Effects of selected zootechnical feed additives as alternatives to zinc-bacitracin antibiotic growth promoter in broiler diets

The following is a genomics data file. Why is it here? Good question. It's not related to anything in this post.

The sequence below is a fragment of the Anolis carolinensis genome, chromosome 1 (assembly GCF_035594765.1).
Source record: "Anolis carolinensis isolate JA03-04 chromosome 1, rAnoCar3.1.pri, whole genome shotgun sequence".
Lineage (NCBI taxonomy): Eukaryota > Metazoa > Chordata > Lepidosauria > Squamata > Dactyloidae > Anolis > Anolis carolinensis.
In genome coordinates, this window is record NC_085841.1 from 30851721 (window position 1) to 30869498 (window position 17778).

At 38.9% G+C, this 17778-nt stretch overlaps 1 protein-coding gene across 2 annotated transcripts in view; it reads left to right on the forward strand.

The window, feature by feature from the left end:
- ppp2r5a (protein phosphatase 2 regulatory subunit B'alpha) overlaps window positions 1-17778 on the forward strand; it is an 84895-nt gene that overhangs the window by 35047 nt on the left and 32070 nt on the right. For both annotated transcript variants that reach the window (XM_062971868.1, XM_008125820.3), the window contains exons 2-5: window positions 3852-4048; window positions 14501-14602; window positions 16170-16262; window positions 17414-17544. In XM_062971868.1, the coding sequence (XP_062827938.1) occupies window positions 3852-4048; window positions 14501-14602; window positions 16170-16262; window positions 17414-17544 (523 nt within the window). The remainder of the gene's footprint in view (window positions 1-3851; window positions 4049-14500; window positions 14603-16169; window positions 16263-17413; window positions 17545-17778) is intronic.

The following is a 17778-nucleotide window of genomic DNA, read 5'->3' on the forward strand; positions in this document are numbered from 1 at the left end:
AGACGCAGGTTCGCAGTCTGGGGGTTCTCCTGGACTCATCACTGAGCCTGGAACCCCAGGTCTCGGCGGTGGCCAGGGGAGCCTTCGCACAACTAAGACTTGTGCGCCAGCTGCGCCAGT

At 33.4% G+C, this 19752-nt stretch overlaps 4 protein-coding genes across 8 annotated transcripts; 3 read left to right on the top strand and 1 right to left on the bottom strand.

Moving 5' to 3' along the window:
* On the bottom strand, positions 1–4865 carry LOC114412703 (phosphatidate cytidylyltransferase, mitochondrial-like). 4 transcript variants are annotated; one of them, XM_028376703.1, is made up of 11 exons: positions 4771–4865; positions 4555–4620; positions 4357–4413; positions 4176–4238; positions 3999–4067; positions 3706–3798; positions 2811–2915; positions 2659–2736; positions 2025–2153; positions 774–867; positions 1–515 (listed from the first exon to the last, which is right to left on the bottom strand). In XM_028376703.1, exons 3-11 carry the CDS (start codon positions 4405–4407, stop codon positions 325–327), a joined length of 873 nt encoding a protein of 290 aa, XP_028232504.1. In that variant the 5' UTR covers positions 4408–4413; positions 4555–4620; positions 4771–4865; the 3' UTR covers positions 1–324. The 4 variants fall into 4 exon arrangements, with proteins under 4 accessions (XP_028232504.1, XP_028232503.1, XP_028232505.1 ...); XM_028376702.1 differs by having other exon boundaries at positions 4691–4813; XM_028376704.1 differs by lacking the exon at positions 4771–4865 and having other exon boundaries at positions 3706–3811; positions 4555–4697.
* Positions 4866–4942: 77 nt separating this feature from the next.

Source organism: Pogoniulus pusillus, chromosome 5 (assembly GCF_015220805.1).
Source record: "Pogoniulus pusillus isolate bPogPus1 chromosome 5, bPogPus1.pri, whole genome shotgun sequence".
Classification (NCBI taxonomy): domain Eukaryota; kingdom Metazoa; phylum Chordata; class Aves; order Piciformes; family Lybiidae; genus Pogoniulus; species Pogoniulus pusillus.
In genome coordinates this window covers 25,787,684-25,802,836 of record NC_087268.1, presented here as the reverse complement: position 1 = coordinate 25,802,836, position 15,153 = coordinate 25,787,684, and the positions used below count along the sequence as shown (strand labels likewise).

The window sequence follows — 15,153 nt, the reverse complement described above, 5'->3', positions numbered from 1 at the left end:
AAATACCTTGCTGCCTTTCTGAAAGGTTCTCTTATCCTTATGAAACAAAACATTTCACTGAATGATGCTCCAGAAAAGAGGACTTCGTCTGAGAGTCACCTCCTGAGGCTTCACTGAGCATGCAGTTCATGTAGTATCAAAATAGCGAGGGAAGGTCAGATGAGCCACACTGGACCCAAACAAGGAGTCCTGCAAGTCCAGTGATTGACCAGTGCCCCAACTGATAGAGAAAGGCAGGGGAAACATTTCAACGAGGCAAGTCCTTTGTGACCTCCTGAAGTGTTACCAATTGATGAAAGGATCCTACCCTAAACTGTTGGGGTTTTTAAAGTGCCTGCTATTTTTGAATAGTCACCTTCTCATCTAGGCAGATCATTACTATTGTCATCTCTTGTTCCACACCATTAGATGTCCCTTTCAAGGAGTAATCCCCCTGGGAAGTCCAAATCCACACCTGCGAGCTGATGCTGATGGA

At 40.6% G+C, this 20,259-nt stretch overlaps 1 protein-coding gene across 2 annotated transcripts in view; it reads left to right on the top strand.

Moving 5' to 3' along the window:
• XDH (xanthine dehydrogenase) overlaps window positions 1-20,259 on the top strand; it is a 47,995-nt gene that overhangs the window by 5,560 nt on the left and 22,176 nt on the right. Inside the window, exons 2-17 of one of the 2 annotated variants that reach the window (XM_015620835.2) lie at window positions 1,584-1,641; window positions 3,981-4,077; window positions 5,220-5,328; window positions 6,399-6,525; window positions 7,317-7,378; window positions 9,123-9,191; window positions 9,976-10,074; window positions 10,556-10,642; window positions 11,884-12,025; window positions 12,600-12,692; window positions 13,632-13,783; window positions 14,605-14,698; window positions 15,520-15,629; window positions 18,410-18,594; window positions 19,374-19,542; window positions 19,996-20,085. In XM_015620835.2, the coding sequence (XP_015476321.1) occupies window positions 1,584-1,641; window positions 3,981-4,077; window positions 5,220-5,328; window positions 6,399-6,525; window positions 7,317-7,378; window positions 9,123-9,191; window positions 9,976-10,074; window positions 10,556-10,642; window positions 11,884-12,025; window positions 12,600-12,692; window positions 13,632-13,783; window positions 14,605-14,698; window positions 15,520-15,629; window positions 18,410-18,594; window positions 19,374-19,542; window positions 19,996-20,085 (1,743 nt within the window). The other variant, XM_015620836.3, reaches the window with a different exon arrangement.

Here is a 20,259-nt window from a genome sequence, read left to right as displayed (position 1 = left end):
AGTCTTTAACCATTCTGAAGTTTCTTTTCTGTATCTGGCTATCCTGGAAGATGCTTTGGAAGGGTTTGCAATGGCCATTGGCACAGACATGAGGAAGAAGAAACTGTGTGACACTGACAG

This study was designed to investigate the effects of selected zootechnical feed additives [probiotic (live Bacillus subtilis), organic acids, protease enzyme and chelated minerals] combinations as alternatives to zinc-bacitracin (ZnB) antibiotic growth promoter in broiler diets on growth performance, blood parameters, meat quality and tibia bone parameters. Eight hundred Cobb broiler chicks were evenly distributed to 40 pens to which five dietary treatments: negative control (T1) (commercial broiler diets with no antibiotics); T2 (positive control (commercial broiler diets with zinc-bacitracin); T3 (T1 + chelated minerals + protease enzyme); T4 (T1 + chelated minerals + protease + organic acids) and T5 (T1 + chelated minerals + protease + probiotic) were randomly allocated. The inclusion levels of chelated minerals, protease enzyme, organic acids and probiotic were 0.03, 0.05, 0.5 and 0.02%, respectively. The chelated minerals additive was a composite of 19.3% copper, 36% zinc, and 44.7% manganese by weight. A maize grain-soybean meal-based starter diet was fed to chicks from 0-13 days of age. On days 14, 15 and 16, after a 16 hour fast, the birds were challenged with a high protein diet (40% soybean meal and 10% poultry by-products) and a finisher diet was fed thereafter till day 35. Intake and weight gain data were used to calculate average daily feed intake (ADFI), feed conversion ratio (FCR) and average daily gain. There was no week × diet interaction effect on feed intake (FI), body weight gain (BWG) and FCR. There were no dietary effects (P>0.05) on FI, average daily gain and FCR. Haematological parameters influenced (P<0.05) by the diet were haemoglobin and haematocrit (HTC) only. Chickens fed T5 (9.57 ± 0.32 g/dl) and T1 (9.52 ± 0.32 g/dl) had the highest haemoglobin levels while T2 resulted in the lowest levels. T1 (0.37 ± 0.01%) also caused the highest number of haematocrit followed by the T5 (0.36 ± 0.01%) and T2 (0.31 ± 0.1%) resulted the lowest value of haematocrit. Dietary treatments did not have any effect (P>0.05) on erythrocytes, leucocytes, neutrophils, lymphocytes, monocytes, eosinophils, basophils and normoplasts. The serum biochemistry indices, alanine transaminase (ALT), sodium and total serum protein were significantly (P<0.05) influenced by the dietary treatments but not aspartate aminotransferase (AST), potassium, albumin, urea, calcium and cholesterol. T2 (8.50 ± 1.57 IU/L) resulted in the highest level of ALT compared to the lowest of treatment T3 (2.25 ± 1.57 IU/L). Feeding T1 (33.37 ± 1.14 g/l) caused the highest total protein meanwhile T2 (29.75 ± 1.14 g/l) diet resulted in the least total protein. The T1 continues with same trend of causing the highest level even in sodium while T3 (144.00 ± 1.25 mmol/l) resulted in the lowest value. The T1 (0.39 ± 0.05 mmol/l) diet also had the highest urea levels and T3 (0.20 ± 0.05 mmol/l) the lowest. There were no dietary effects (P>0.05) on bone development parameters. Similarly, dietary treatments did not influence (P>0.05) all carcass traits. Diet had no effect (P>0.05) on all internal organs apart from the spleen and proventriculus. The highest weight of spleen was observed in chickens fed T3 (3.81 ± 0.32 g) while T1 (2.12 ± 0.32 g) had the lowest weight. T3 (12.63 ± 0.61 g) had the heaviest proventriculus weight while T2 (9.63 ± 0.61) had the lowest weight. The results of external organs of broilers also showed a lack of significant effect (P>0.05) of diet on breast, drumstick, wing, head and shank weights. However, diet had an effect (P<0.05) on neck weight; T1 (55.50 ± 2.08 g) promoted the heaviest necks while T3 (44.88 ± 2.08 g) promoted the lightest neck weight. With regards to meat quality measurements, there was no dietary effect (P >0.05) on pH, dripping loss and shear force. All meat colour parameters were not influenced by diet apart from redness. Overall, the proposed zootechnical feed additives were shown to have potential as alternatives to zinc-bacitracin antibiotic growth promoter in broiler diets. Collectively, the results of this study can be used in informing formulating antibiotic-free diets that will not have any negative effects on growth performance and the meat quality of broilers.